The plain rings worn by certain orders of nuns and conferred upon them in the course of their solemn profession, according to the ritual provided in the Roman Pontifical, appear to find some justification in ancient tradition. St. Ambrose (P.L., XVII, 701, 735) speaks as though it were a received custom for virgins consecrated to God to wear a ring in memory of their betrothal to their heavenly Spouse. This delivery of a ring to professed nuns is also mentioned by several medieval Pontificals, from the twelfth century onwards. Wedding rings, or more strictly, rings given in the betrothal ceremony, seem to have been tolerated among Christians under the Roman Empire from a quite early period. The use of such rings was of course of older date than Christianity, and there is not much to suggest that the giving of the ring was at first incorporated in any ritual or invested with any precise religious significance. But it is highly probable that, if the acceptance and the wearing of a betrothal ring was tolerated among Christians, such rings would have been adorned with Christian emblems. Certain extant specimens, more particularly a gold ring found near Arles, belonging apparently to the fourth or fifth century, and bearing the inscription, Tecla vivat Deo cum marito seo [suo], may almost certainly be assumed to be Christian espousal rings. In the coronation ceremony, also, it has long been the custom to deliver both to the sovereign and to the queen consort a ring previously blessed. Perhaps the earliest example of the use of such a ring is in the case of Judith, the step-mother of Alfred the Great. It is however in this instance a little difficult to determine whether the ring was bestowed upon the queen in virtue of her dignity as queen consort or of her nuptials to Ethelwulf.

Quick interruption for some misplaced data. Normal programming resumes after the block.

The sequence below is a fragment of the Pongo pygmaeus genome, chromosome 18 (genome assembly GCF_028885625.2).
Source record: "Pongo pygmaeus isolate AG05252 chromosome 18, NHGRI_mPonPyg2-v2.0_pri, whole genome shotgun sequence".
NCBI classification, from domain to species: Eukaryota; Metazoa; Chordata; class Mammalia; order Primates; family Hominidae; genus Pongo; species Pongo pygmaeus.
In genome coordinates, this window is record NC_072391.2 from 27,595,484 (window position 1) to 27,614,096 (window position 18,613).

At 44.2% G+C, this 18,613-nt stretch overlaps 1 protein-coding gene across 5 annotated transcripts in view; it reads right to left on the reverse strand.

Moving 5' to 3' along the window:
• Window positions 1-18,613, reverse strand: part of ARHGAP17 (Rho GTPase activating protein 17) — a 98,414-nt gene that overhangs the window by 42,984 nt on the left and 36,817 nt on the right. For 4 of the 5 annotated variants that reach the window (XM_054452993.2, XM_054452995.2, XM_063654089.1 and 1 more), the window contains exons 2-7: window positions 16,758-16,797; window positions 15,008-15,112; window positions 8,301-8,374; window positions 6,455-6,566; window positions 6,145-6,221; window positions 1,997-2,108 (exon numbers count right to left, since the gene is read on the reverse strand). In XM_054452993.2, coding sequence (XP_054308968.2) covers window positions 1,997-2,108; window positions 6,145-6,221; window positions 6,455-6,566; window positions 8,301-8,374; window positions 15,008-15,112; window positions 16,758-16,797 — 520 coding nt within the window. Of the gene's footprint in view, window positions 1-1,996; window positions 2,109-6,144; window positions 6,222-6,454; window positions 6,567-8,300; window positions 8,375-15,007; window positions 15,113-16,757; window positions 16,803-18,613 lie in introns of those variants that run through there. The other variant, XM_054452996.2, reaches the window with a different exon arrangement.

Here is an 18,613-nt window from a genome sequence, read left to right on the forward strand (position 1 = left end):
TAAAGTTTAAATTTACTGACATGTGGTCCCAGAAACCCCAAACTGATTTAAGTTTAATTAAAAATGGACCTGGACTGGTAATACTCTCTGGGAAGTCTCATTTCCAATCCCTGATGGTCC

Rings have also occasionally been used for other religious purposes. At an early date the small keys which contained filings from the chains of St. Peter seem to have been welded to a band of metal and worn upon the finger as reliquaries. In more modern times rings have been constructed with ten small knobs or protuberances, and used for saying the rosary.
II. THE RING OF THE FISHERMAN.—The earliest mention of the Fisherman’s ring worn by the popes is in a letter of Clement IV written in 1265 to his nephew, Peter Grossi. The writer states that popes were then accustomed to seal their private letters with “the seal of the Fisherman”, whereas public documents, he adds, were distinguished by the leaden “bulls” attached (see Bulls and Briefs). From the fifteenth century, however, the Fisherman’s ring has been used to seal the class of papal official documents known as Briefs. The Fisherman’s ring is placed by the cardinal camerlengo on the finger of a newly elected pope. It is made of gold, with a representation of St. Peter in a boat, fishing, and the name of the reigning pope around it.
MAURICE M. HASSETT